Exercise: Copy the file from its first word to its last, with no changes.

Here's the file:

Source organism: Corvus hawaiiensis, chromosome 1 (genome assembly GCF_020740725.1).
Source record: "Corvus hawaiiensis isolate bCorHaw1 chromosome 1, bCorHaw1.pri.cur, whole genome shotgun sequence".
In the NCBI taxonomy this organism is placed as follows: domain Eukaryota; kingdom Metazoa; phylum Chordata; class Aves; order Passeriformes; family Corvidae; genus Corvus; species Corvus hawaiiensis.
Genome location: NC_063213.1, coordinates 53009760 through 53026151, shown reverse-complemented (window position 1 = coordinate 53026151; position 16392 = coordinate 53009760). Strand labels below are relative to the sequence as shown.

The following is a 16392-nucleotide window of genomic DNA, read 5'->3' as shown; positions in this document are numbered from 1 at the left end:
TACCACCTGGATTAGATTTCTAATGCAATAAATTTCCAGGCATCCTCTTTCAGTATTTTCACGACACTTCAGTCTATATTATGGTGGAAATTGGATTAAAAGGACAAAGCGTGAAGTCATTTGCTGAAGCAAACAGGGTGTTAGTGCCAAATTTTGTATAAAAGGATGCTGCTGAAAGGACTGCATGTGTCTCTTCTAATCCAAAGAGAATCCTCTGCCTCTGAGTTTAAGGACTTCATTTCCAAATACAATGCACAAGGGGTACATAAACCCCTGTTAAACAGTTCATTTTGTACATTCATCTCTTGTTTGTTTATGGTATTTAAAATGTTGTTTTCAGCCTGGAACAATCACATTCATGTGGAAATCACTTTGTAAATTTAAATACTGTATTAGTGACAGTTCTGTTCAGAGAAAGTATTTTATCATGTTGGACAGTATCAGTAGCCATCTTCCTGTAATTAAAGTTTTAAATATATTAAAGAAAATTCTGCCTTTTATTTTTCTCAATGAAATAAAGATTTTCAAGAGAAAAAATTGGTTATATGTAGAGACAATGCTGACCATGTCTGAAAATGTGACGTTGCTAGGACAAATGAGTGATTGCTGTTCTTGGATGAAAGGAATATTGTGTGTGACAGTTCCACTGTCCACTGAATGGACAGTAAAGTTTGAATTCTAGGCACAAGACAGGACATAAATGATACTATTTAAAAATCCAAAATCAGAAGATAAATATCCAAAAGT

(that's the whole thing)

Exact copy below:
Source organism: Corvus hawaiiensis, chromosome 1 (genome assembly GCF_020740725.1).
Source record: "Corvus hawaiiensis isolate bCorHaw1 chromosome 1, bCorHaw1.pri.cur, whole genome shotgun sequence".
In the NCBI taxonomy this organism is placed as follows: domain Eukaryota; kingdom Metazoa; phylum Chordata; class Aves; order Passeriformes; family Corvidae; genus Corvus; species Corvus hawaiiensis.
Genome location: NC_063213.1, coordinates 53009760 through 53026151, shown reverse-complemented (window position 1 = coordinate 53026151; position 16392 = coordinate 53009760). Strand labels below are relative to the sequence as shown.

The following is a 16392-nucleotide window of genomic DNA, read 5'->3' as shown; positions in this document are numbered from 1 at the left end:
TACCACCTGGATTAGATTTCTAATGCAATAAATTTCCAGGCATCCTCTTTCAGTATTTTCACGACACTTCAGTCTATATTATGGTGGAAATTGGATTAAAAGGACAAAGCGTGAAGTCATTTGCTGAAGCAAACAGGGTGTTAGTGCCAAATTTTGTATAAAAGGATGCTGCTGAAAGGACTGCATGTGTCTCTTCTAATCCAAAGAGAATCCTCTGCCTCTGAGTTTAAGGACTTCATTTCCAAATACAATGCACAAGGGGTACATAAACCCCTGTTAAACAGTTCATTTTGTACATTCATCTCTTGTTTGTTTATGGTATTTAAAATGTTGTTTTCAGCCTGGAACAATCACATTCATGTGGAAATCACTTTGTAAATTTAAATACTGTATTAGTGACAGTTCTGTTCAGAGAAAGTATTTTATCATGTTGGACAGTATCAGTAGCCATCTTCCTGTAATTAAAGTTTTAAATATATTAAAGAAAATTCTGCCTTTTATTTTTCTCAATGAAATAAAGATTTTCAAGAGAAAAAATTGGTTATATGTAGAGACAATGCTGACCATGTCTGAAAATGTGACGTTGCTAGGACAAATGAGTGATTGCTGTTCTTGGATGAAAGGAATATTGTGTGTGACAGTTCCACTGTCCACTGAATGGACAGTAAAGTTTGAATTCTAGGCACAAGACAGGACATAAATGATACTATTTAAAAATCCAAAATCAGAAGATAAATATCCAAAAGT